Before undergoing prostate surgery, the patient will undergo a cystoscopy procedure first. Cystoscopy is performed to check the condition of the prostate gland and urethra visually. Patients can also undergo other tests, such as blood tests, urine flow tests, and prostate size checks. To prevent surgical wound infection, the patient will be given antibiotics by the doctor a few days before undergoing surgery.

In addition, several other things that are included in the preparation of prostate surgery are:
  • The doctor will ask the patient about medications that are being consumed, especially blood thinning drugs and pain relievers, such as aspirin and ibuprofen. If you are taking one of the two types of medicine, the doctor will ask the patient to stop it before undergoing prostate surgery.
  • Patients will be given laxatives to clean the digestive tract, and will be asked to fast a few hours before undergoing surgery.
  • Patients who have allergies to certain drugs, must tell the doctor.
  • Patients are asked to leave jewelry, dentures, contact lenses, and glasses at home before undergoing surgical procedures.
  • Patients should be accompanied by a family before and after undergoing surgery, including for pick-up purposes. Generally, patients can go home a few hours after surgery and do not need hospitalization.

Procedure for Prostate Operation

Prostate surgery is usually done in a state of unconscious patients due to general anesthesia (general anesthesia). In some cases, the patient is only given half-body anesthesia so that he remains conscious during the operation, but does not feel anything. The patient will also have a urine catheter to drain urine from the bladder without going through the urethra, during surgery.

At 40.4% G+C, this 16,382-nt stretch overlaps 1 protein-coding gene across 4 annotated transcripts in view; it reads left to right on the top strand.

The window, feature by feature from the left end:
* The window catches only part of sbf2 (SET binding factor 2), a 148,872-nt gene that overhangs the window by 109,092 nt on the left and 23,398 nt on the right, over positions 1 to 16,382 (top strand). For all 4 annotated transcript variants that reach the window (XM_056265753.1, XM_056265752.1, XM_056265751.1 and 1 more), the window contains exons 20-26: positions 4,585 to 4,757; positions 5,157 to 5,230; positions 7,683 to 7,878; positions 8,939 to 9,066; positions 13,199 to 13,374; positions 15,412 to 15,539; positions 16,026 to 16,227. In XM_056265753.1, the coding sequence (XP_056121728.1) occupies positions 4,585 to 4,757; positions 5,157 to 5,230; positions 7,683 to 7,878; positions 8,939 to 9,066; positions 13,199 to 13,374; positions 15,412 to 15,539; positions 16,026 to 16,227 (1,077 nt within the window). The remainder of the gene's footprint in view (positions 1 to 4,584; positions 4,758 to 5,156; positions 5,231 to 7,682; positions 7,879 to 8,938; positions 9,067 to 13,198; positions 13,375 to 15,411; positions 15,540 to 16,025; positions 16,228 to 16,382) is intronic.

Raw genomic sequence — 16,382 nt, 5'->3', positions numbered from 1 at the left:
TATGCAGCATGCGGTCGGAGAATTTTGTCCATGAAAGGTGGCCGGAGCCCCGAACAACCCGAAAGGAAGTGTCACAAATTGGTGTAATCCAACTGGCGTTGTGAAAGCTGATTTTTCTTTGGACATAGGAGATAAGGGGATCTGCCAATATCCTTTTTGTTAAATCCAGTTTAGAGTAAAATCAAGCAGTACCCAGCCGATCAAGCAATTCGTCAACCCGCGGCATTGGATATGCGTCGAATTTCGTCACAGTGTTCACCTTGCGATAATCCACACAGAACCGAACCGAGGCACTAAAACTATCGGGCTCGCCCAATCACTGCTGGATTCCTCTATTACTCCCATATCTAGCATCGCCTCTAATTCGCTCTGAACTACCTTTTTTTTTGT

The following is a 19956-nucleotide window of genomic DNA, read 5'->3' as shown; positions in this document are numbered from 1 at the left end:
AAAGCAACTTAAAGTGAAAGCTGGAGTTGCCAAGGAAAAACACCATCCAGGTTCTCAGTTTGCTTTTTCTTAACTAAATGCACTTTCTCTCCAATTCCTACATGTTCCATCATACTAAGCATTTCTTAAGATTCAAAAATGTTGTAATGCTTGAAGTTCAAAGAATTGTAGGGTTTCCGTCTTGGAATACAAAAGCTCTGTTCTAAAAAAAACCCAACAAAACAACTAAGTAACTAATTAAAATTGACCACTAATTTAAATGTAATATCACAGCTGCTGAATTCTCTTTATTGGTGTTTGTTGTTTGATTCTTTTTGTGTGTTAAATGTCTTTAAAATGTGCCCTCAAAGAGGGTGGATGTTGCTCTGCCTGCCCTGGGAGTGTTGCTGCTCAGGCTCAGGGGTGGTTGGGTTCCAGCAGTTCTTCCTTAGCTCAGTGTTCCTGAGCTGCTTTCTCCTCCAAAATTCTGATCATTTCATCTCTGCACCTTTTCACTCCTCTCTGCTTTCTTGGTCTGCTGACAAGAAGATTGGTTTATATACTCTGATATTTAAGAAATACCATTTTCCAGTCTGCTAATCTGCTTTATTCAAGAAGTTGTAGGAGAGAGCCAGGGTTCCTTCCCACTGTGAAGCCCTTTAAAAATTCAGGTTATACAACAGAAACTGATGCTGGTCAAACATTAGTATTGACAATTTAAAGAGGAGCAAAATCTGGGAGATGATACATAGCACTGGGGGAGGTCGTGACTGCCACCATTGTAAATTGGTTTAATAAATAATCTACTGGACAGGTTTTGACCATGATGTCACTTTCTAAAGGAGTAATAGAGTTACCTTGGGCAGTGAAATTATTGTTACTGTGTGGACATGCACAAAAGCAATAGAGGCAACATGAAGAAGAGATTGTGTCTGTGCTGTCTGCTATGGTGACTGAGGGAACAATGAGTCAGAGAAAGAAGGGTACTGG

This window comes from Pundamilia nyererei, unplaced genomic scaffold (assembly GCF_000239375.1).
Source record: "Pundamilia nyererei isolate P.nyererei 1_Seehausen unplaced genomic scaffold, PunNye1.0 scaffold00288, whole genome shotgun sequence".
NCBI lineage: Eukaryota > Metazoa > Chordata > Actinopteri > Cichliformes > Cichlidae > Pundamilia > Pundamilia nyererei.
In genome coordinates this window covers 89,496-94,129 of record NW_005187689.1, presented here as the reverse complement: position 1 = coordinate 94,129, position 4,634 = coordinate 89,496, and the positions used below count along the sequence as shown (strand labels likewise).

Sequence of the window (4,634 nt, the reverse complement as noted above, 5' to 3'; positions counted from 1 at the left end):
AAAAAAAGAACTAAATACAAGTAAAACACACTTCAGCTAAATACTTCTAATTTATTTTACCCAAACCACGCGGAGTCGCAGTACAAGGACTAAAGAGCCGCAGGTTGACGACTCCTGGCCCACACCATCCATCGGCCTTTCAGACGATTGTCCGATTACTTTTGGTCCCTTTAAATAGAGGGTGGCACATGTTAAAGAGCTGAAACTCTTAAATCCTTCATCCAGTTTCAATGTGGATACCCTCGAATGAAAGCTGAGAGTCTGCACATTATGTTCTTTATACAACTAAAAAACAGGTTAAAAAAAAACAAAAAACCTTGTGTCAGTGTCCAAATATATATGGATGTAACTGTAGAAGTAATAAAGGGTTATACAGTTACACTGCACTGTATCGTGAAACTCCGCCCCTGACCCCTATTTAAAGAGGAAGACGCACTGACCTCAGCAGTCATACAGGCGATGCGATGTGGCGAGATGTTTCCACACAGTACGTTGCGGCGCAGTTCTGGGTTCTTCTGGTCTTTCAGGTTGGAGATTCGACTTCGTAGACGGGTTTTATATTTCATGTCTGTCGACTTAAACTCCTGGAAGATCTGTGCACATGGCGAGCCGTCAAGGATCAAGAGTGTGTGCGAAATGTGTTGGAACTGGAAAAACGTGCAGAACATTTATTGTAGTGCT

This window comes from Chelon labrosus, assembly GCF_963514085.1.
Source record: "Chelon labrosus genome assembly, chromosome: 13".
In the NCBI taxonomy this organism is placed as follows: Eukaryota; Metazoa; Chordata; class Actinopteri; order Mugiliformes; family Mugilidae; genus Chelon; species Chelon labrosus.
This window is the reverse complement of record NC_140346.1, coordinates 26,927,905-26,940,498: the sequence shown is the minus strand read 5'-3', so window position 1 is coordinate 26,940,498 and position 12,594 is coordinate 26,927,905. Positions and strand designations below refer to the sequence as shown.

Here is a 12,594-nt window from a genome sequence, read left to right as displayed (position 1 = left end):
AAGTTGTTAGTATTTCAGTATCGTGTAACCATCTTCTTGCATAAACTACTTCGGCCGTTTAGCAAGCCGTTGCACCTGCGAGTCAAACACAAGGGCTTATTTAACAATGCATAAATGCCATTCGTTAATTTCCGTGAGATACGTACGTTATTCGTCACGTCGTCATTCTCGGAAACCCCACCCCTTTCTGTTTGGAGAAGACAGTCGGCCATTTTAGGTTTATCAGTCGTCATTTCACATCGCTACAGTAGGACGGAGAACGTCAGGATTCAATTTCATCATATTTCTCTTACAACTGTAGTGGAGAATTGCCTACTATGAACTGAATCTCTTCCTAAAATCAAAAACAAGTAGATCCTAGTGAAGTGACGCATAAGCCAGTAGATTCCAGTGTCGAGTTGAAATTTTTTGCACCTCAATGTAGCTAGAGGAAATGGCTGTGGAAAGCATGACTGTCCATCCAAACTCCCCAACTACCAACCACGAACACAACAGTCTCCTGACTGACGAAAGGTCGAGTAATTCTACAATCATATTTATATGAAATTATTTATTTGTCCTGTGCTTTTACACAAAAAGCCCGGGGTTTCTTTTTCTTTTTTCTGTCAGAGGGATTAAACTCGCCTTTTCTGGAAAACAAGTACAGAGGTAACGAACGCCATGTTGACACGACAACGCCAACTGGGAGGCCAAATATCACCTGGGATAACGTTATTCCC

Patients undergoing open prostatectomy will begin by making skin slices, either on the front of the prostate (retropubic) or on the back of the prostate (perineal). Skin slices on open retropubic prostatectomy are made from below the navel to approach the pubic bone. Whereas skin slices on perineal open prostatectomy are made near the anus to reach the area near the scrotum. After the skin slices are opened, the urologist will remove the patient's prostate gland. If needed, along with the surrounding tissue, such as lymph nodes. After removal of the prostate gland is complete, the skin slices are closed again using sutures.

Laparoscopic prostatectomy is performed using slices the size of the keyhole, but there are more than one. Skin slices in laparoscopic prostatectomy are made in the abdominal area to insert a special surgical instrument (laparoscope) to the part near the prostate with the help of a camera at the end of the laparoscope. When the laparoscope reaches the prostate gland, the doctor then cuts and removes the prostate gland using the laparoscope. In hospitals that have applied more sophisticated technology, laparoscopic prostatectomy can be assisted by robotic technology to facilitate removal of the prostate gland.